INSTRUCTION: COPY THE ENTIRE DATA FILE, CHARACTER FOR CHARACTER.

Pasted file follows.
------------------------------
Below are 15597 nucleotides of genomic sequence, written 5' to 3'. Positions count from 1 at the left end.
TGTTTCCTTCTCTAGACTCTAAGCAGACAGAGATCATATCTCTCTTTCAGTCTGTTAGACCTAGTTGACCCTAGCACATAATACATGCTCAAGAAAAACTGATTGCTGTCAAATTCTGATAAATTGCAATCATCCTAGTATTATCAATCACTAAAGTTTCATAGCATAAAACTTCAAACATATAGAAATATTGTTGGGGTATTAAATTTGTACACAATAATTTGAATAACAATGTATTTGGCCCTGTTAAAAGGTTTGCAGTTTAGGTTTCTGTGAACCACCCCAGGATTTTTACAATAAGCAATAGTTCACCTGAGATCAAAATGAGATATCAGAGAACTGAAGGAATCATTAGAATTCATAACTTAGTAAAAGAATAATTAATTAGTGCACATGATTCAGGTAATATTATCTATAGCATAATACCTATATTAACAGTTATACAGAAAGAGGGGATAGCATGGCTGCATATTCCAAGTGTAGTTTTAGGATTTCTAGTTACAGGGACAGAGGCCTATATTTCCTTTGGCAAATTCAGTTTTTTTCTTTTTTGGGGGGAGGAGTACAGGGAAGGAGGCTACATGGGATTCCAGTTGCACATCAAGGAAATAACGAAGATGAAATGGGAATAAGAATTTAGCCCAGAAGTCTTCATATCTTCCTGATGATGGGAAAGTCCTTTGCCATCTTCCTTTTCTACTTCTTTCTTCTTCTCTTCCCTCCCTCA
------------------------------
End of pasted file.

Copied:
Below are 15597 nucleotides of genomic sequence, written 5' to 3'. Positions count from 1 at the left end.
TGTTTCCTTCTCTAGACTCTAAGCAGACAGAGATCATATCTCTCTTTCAGTCTGTTAGACCTAGTTGACCCTAGCACATAATACATGCTCAAGAAAAACTGATTGCTGTCAAATTCTGATAAATTGCAATCATCCTAGTATTATCAATCACTAAAGTTTCATAGCATAAAACTTCAAACATATAGAAATATTGTTGGGGTATTAAATTTGTACACAATAATTTGAATAACAATGTATTTGGCCCTGTTAAAAGGTTTGCAGTTTAGGTTTCTGTGAACCACCCCAGGATTTTTACAATAAGCAATAGTTCACCTGAGATCAAAATGAGATATCAGAGAACTGAAGGAATCATTAGAATTCATAACTTAGTAAAAGAATAATTAATTAGTGCACATGATTCAGGTAATATTATCTATAGCATAATACCTATATTAACAGTTATACAGAAAGAGGGGATAGCATGGCTGCATATTCCAAGTGTAGTTTTAGGATTTCTAGTTACAGGGACAGAGGCCTATATTTCCTTTGGCAAATTCAGTTTTTTTCTTTTTTGGGGGGAGGAGTACAGGGAAGGAGGCTACATGGGATTCCAGTTGCACATCAAGGAAATAACGAAGATGAAATGGGAATAAGAATTTAGCCCAGAAGTCTTCATATCTTCCTGATGATGGGAAAGTCCTTTGCCATCTTCCTTTTCTACTTCTTTCTTCTTCTCTTCCCTCCCTCA